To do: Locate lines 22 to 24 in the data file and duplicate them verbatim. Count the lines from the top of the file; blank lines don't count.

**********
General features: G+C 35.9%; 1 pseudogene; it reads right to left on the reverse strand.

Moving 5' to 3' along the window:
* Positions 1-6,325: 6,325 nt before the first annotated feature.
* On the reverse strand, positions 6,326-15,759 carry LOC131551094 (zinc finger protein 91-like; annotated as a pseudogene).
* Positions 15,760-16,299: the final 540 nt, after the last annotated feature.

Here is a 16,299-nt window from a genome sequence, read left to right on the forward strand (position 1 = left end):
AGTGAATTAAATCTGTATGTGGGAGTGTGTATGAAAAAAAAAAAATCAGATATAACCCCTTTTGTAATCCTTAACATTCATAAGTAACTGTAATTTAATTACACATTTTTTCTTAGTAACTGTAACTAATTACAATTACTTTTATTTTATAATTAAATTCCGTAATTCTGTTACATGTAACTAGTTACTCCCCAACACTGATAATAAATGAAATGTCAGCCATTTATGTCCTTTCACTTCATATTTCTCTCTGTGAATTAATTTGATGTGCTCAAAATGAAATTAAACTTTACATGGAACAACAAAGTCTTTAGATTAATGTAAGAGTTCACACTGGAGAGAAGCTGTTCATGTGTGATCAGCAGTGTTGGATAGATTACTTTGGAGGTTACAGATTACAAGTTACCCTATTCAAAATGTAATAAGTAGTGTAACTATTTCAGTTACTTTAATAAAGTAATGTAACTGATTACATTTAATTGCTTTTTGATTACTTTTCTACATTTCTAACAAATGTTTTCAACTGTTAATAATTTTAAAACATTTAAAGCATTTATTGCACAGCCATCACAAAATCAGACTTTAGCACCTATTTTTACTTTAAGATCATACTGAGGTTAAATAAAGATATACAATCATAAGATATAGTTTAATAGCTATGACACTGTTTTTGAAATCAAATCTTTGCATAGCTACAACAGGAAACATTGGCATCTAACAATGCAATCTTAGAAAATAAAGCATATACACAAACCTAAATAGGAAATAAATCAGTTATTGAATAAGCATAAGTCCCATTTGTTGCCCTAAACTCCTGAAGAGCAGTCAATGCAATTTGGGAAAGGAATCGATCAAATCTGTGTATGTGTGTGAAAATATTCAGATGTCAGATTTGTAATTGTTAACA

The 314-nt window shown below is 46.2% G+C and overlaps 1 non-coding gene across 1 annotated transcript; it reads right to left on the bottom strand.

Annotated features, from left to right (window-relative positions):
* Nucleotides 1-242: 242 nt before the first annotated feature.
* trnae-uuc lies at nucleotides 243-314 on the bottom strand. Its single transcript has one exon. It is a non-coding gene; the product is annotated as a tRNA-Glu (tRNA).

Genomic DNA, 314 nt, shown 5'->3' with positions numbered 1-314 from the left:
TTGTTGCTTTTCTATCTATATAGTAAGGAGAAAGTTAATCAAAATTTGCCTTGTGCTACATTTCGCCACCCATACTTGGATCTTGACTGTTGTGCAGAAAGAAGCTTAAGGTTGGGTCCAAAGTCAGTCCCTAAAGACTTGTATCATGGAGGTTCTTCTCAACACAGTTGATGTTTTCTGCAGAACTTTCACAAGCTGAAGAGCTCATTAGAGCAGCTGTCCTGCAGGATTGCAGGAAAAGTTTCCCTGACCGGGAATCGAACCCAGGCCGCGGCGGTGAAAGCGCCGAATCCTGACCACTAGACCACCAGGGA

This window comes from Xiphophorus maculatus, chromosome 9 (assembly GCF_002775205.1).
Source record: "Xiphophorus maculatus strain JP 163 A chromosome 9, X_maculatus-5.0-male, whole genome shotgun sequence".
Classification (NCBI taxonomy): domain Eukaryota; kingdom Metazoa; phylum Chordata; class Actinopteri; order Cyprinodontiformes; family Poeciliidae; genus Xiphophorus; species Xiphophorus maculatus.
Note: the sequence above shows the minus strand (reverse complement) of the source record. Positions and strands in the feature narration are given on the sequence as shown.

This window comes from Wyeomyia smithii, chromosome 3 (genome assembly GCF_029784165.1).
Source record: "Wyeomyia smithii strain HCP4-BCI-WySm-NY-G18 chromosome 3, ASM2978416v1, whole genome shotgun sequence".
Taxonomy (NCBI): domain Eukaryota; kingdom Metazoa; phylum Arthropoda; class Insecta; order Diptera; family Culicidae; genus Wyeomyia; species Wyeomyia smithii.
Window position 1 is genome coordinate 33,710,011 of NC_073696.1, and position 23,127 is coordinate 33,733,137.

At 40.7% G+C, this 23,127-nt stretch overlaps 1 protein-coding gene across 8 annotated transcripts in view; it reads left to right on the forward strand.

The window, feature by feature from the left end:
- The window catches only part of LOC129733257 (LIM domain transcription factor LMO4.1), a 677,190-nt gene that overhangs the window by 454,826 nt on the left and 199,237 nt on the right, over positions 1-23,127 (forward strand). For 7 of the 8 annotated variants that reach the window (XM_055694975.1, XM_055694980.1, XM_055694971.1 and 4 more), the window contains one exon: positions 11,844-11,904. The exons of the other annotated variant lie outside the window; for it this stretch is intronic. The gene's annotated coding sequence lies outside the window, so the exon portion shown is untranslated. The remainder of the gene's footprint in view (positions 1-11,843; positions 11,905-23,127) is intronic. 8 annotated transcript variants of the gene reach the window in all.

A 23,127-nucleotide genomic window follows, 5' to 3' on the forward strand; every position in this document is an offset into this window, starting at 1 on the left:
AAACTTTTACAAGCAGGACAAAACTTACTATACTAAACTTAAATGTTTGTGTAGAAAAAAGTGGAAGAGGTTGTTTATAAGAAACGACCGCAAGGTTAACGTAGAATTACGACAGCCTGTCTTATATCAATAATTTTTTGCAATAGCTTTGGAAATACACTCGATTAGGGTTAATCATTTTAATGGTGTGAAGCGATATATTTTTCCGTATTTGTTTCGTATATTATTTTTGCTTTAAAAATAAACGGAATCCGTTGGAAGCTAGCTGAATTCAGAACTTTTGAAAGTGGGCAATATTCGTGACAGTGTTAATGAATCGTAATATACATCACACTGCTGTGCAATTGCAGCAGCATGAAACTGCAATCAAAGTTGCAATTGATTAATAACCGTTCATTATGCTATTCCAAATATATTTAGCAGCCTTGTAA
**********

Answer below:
At 40.7% G+C, this 23,127-nt stretch overlaps 1 protein-coding gene across 8 annotated transcripts in view; it reads left to right on the forward strand.

The window, feature by feature from the left end:
- The window catches only part of LOC129733257 (LIM domain transcription factor LMO4.1), a 677,190-nt gene that overhangs the window by 454,826 nt on the left and 199,237 nt on the right, over positions 1-23,127 (forward strand). For 7 of the 8 annotated variants that reach the window (XM_055694975.1, XM_055694980.1, XM_055694971.1 and 4 more), the window contains one exon: positions 11,844-11,904. The exons of the other annotated variant lie outside the window; for it this stretch is intronic. The gene's annotated coding sequence lies outside the window, so the exon portion shown is untranslated. The remainder of the gene's footprint in view (positions 1-11,843; positions 11,905-23,127) is intronic. 8 annotated transcript variants of the gene reach the window in all.